Well, I’ll do a bit of uncareful explaining first and see where that goes. Grace means that God loves me first, saved me first, did everything necessary for me first, and I am slowly becoming aware of that and learning to trust that. The “work” I suppose you could say, is shedding the “natural man” that does not believe or trust anything outside of myself, and yielding to the Love of God (or, as Benjamin says, “yields to the enticings of the Holy Spirit” –¬†though I suppose that Spirit is communicating this love to us).

Once (or whenever) I feel that Love and really feel it, it is a transforming experience. I feel God’s greatness and my own “nothingness” – but, I feel both at the same time, which means I am completely surprised and amazed at how God wants me and loves me, even¬†in my nothingness. My nothingness is, at the same time, recognized completely, and yet completely irrelevant – it does not matter. My weakness is at the same time the most real or obvious to me as it as ever been, and yet, I realize that God does not care that I am weak. He Loves me and wants me to be with Him, and to be¬†one with Him.

And sometimes, I realize that God wants me to be a part of His work with Him – not as a minor figure, not as say, someone who sweeps the floor and stays in the shadows, but as a real, full participant in His work, with Him. We are, almost, equals in the work of saving souls. When I become one with God, which is His desire, we become one in His work. (All of that could be defined as “Consecration.”)

So I should be a bit more careful now and show how I see this in Ether 12 and King Benjamin.

Ether 12:27:

And if men come unto me I will show unto them their weakness. I give unto men weakness that they may be humble; and my grace is sufficient for all men that humble themselves before me

What I really like about Ether 12 is the idea that God gives us weakness to see what we will do about it.¬†My weakness (or weaknesses, as it is usually read though isn’t the word used in verse 27) is not so much a sign that I have failed, but a sign that I need God. Read that again: ¬†is not so much a sign that I have failed, but a sign that I need God. The trick is that we often feel like needing God¬†is failing somehow. But the real lesson of Grace is that it is okay that we are weak, because God’s grace is sufficient for every person on earth. In fact, God¬†gave to mankind weakness through the Fall so that we would be humble and trust God.

The trick is for us is to realize at the same moment that we are really weak, but that God is good (translated: God has already Loved us, in that state, and it has become irrelevant).

I really like that word for this: our weakness is irrelevant.

Not our sins, mind you. Our mortality, the fact that we are tempted, the fact that we make mistakes. That weak-state, that “natural man,” is what was¬†given to us.¬†It is our¬†nature. That means that we are not guilty for¬†that. Original guilt has been overcome! Christ atoned for Adam’s fall! As in Adam all die, even so in Christ shall all be made alive! That is true both for physical and spiritual. God has¬†already overcome the world.

But, so often, sin is an attempt to cover-up for our weakness. Why would we ever lie? Steal? etc? Why be cruel to someone else, take advantage, etc.? I’m not going to do a descent job of psychology here, but there’s something to the idea that when we feel unconditionally loved, we let go of being so petty and selfish. When we think we’re on our own, that there’s no safety net, that if I fail here or there then my life slowly crumbles into something¬†I don’t want it to be, then we’re a lot more likely to sin, whether in big or small ways. Sin is a way of not giving-in to God’s Grace.

This is my interpretation of the finale of the Les Miserables film. What’s the comparison of the¬†barricades¬†to heaven supposed to mean at the end? I think it’s saying that Love – Grace – is the only real Revolutionary force. What actually changes people, countries, etc.? When someone¬†actually realizes they are loved and can love. “To love another person is to see the face of God” are the last words we hear before Jean Valjean walks into “heaven” and the re-written march of the last scene starts playing. There’s something to that I think. When do the people in that film sin? When they feel like God has abandoned them and they are on their own. (Or, when they think they are so good that they don’t need God. To them there is no Grace for the sinner – which also means, when they make a mistake, there is no Grace for them and it is better to simply die than live with sin.) What changes them? Experiences of real, trusting love.)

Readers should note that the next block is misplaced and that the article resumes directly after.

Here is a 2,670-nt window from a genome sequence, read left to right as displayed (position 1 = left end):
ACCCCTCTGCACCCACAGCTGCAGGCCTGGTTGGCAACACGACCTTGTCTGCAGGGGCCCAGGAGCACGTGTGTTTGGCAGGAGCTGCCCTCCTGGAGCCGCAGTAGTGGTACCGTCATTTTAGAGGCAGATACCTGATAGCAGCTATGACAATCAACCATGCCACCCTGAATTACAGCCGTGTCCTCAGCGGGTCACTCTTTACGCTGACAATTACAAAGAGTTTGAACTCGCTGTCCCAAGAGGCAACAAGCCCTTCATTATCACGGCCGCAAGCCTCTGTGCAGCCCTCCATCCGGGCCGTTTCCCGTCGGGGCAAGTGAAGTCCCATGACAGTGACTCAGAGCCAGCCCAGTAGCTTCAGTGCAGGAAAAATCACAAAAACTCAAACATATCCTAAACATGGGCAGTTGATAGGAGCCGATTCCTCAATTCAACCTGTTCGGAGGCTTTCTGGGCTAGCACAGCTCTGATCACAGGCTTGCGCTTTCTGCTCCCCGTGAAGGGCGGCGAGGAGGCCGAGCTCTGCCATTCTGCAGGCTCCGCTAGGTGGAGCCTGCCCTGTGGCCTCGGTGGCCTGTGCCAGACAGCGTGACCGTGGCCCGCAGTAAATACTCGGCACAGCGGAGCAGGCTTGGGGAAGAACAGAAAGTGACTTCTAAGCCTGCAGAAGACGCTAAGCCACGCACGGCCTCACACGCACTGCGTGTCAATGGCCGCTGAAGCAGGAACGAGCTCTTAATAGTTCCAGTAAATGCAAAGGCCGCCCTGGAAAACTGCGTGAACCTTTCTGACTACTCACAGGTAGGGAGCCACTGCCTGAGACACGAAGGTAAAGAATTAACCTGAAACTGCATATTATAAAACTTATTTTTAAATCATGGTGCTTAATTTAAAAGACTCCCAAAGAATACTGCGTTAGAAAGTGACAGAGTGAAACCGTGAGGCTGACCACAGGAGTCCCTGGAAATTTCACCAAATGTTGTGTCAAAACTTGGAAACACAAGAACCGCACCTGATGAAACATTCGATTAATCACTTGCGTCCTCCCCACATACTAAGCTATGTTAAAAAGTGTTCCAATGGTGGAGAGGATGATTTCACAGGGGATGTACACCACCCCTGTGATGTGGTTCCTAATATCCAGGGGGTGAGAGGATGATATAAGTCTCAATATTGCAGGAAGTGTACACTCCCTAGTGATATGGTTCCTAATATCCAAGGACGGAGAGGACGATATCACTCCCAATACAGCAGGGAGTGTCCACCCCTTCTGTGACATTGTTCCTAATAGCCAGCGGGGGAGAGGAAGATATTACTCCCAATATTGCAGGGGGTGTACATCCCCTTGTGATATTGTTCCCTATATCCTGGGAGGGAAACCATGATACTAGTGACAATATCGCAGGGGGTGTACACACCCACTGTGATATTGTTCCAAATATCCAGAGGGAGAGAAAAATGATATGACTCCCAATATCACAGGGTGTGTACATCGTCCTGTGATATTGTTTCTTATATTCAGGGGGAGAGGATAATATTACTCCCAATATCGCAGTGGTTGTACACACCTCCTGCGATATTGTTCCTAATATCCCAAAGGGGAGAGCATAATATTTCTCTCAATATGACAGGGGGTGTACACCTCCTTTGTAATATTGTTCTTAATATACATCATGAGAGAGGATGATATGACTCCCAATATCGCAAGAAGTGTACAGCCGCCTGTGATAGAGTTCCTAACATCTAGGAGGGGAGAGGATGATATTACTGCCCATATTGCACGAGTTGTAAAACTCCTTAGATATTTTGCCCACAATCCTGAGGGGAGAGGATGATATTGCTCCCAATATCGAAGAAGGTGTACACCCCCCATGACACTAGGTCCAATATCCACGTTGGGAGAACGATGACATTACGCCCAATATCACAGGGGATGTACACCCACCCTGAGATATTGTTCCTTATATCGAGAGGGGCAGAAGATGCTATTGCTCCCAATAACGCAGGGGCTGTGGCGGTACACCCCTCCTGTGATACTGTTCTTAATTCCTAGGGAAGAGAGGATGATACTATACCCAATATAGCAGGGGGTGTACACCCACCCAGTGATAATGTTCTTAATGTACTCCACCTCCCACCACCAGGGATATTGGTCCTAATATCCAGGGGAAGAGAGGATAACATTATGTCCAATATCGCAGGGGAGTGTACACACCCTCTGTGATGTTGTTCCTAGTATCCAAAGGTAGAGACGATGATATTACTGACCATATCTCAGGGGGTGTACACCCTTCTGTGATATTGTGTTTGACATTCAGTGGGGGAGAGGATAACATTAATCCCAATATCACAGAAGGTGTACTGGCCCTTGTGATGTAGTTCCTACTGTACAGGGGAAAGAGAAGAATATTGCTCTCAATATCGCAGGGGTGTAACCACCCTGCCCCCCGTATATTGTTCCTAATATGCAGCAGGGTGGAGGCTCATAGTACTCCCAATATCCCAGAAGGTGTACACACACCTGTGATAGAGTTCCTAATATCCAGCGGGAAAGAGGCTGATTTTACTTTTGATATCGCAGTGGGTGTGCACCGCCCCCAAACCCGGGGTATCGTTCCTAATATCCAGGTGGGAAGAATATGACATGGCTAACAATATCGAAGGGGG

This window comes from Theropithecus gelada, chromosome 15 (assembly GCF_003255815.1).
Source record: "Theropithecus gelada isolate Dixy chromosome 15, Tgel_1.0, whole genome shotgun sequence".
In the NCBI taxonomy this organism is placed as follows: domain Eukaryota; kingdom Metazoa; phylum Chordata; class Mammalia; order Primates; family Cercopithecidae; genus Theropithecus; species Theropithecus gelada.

I’m having a hard time staying focused on interpreting scripture word-by-word here, but the point is that we are all “miserable” or “weak” because we are human. What makes the difference is first whether or not a person recognizes that fact, and second whether or not that person trusts God’s Grace. Because, see,¬†God loved us first, and how we respond to that Love is what makes us sinners or saints. Being weak is not sin. Sinning is resisting His love (and remember, His love implies He wants us to be¬†one with Him – both to receive all that He has and to be a full worker in His Kingdom) and consecrating is embracing that.

So now to King Benjamin to try to explain Grace there. I’m looking at a few verses from¬†chapter 4¬†specifically, though all of his speech¬†¬†is on this topic too. Here are a few verses:

5 For behold, if the knowledge of the goodness of God at this time has awakened you to a sense of your nothingness, and your worthless and fallen state‚ÄĒ

6 I say unto you, if ye have come to a knowledge of the goodness of God, and his matchless power, and his wisdom, and his patience, and his long-suffering towards the children of men; and also, the atonement which has been prepared from the foundation of the world, that thereby salvation might come to him that should put his trust in the Lord, and should be diligent in keeping his commandments, and continue in the faith even unto the end of his life, I mean the life of the mortal body‚ÄĒ

7 I say, that this is the man who receiveth salvation, through the atonement which was prepared from the foundation of the world for all mankind, which ever were since the fall of Adam, or who are, or who ever shall be, even unto the end of the world.